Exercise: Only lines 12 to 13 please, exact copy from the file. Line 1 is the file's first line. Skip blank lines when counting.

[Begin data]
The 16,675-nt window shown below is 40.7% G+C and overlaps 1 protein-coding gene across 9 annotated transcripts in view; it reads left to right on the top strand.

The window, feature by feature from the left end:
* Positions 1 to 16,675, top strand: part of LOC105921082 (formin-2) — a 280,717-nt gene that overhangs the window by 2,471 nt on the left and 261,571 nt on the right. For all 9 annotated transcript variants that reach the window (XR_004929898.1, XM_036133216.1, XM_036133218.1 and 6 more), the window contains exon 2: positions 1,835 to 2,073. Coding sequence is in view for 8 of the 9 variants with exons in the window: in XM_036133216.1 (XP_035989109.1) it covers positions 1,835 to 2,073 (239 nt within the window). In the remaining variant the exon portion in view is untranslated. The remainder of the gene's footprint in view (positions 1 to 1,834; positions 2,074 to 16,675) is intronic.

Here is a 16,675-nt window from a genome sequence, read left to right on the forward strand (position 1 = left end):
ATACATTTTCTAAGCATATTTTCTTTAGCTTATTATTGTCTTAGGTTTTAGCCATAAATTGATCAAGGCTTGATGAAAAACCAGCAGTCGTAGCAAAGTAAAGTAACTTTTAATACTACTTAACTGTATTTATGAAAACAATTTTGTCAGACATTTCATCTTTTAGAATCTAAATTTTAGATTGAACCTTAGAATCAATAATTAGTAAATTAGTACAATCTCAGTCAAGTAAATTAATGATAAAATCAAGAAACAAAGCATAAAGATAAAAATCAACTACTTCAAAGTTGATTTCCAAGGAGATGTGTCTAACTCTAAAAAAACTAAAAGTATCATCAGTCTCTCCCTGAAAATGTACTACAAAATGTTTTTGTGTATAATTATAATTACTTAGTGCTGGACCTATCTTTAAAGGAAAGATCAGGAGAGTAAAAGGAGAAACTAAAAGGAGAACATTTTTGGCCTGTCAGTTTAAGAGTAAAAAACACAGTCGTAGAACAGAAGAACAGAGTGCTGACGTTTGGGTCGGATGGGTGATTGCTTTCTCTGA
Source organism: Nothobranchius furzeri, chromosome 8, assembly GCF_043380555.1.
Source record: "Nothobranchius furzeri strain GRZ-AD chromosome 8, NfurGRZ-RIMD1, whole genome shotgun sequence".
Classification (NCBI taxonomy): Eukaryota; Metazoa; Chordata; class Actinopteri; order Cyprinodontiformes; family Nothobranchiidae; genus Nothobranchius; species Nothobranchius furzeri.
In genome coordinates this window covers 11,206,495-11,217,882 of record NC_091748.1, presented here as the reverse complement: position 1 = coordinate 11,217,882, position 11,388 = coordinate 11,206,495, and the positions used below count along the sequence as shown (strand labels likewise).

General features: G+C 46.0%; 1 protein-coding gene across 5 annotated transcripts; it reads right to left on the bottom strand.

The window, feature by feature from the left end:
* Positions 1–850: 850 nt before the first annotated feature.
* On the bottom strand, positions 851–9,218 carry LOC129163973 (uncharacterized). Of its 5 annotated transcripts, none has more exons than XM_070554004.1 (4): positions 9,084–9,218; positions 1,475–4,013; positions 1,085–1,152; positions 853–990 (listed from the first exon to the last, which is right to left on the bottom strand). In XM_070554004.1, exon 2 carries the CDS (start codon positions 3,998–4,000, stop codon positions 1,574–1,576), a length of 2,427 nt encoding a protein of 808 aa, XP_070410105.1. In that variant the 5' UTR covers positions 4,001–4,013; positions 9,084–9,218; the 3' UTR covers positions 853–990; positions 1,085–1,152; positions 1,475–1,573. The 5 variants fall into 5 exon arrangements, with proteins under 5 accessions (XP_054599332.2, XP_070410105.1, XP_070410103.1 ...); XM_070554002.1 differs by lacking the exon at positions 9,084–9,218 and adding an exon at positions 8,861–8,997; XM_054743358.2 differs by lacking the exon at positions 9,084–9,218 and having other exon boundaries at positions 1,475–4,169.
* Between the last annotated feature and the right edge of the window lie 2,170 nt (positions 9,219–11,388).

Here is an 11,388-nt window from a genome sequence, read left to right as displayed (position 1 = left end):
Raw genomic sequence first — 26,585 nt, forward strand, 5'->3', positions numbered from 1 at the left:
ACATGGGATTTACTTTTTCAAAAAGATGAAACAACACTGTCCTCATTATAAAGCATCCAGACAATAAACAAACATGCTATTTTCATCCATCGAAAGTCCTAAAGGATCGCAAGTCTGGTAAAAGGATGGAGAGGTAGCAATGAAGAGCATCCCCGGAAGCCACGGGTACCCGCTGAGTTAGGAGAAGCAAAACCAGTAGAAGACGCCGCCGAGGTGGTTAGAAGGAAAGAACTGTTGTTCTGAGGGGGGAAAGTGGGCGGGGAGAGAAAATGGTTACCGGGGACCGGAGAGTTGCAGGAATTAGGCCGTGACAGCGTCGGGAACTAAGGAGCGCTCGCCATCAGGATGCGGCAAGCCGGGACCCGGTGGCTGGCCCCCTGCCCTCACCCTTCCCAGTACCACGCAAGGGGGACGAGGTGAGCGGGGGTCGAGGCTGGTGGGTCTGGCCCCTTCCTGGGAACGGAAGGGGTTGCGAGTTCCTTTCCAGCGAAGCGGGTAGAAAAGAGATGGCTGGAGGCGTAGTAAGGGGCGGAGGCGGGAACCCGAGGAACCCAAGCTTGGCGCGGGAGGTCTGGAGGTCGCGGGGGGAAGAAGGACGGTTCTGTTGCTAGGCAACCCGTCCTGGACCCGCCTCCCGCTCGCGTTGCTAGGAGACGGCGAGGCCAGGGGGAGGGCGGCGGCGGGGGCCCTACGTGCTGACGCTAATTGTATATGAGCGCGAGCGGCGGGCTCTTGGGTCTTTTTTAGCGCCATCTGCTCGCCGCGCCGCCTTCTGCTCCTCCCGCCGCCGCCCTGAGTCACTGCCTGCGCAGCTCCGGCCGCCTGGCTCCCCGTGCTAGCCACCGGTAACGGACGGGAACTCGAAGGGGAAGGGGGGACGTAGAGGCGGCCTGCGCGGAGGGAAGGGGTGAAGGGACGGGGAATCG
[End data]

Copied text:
* Positions 1–850: 850 nt before the first annotated feature.
* On the bottom strand, positions 851–9,218 carry LOC129163973 (uncharacterized). Of its 5 annotated transcripts, none has more exons than XM_070554004.1 (4): positions 9,084–9,218; positions 1,475–4,013; positions 1,085–1,152; positions 853–990 (listed from the first exon to the last, which is right to left on the bottom strand). In XM_070554004.1, exon 2 carries the CDS (start codon positions 3,998–4,000, stop codon positions 1,574–1,576), a length of 2,427 nt encoding a protein of 808 aa, XP_070410105.1. In that variant the 5' UTR covers positions 4,001–4,013; positions 9,084–9,218; the 3' UTR covers positions 853–990; positions 1,085–1,152; positions 1,475–1,573. The 5 variants fall into 5 exon arrangements, with proteins under 5 accessions (XP_054599332.2, XP_070410105.1, XP_070410103.1 ...); XM_070554002.1 differs by lacking the exon at positions 9,084–9,218 and adding an exon at positions 8,861–8,997; XM_054743358.2 differs by lacking the exon at positions 9,084–9,218 and having other exon boundaries at positions 1,475–4,169.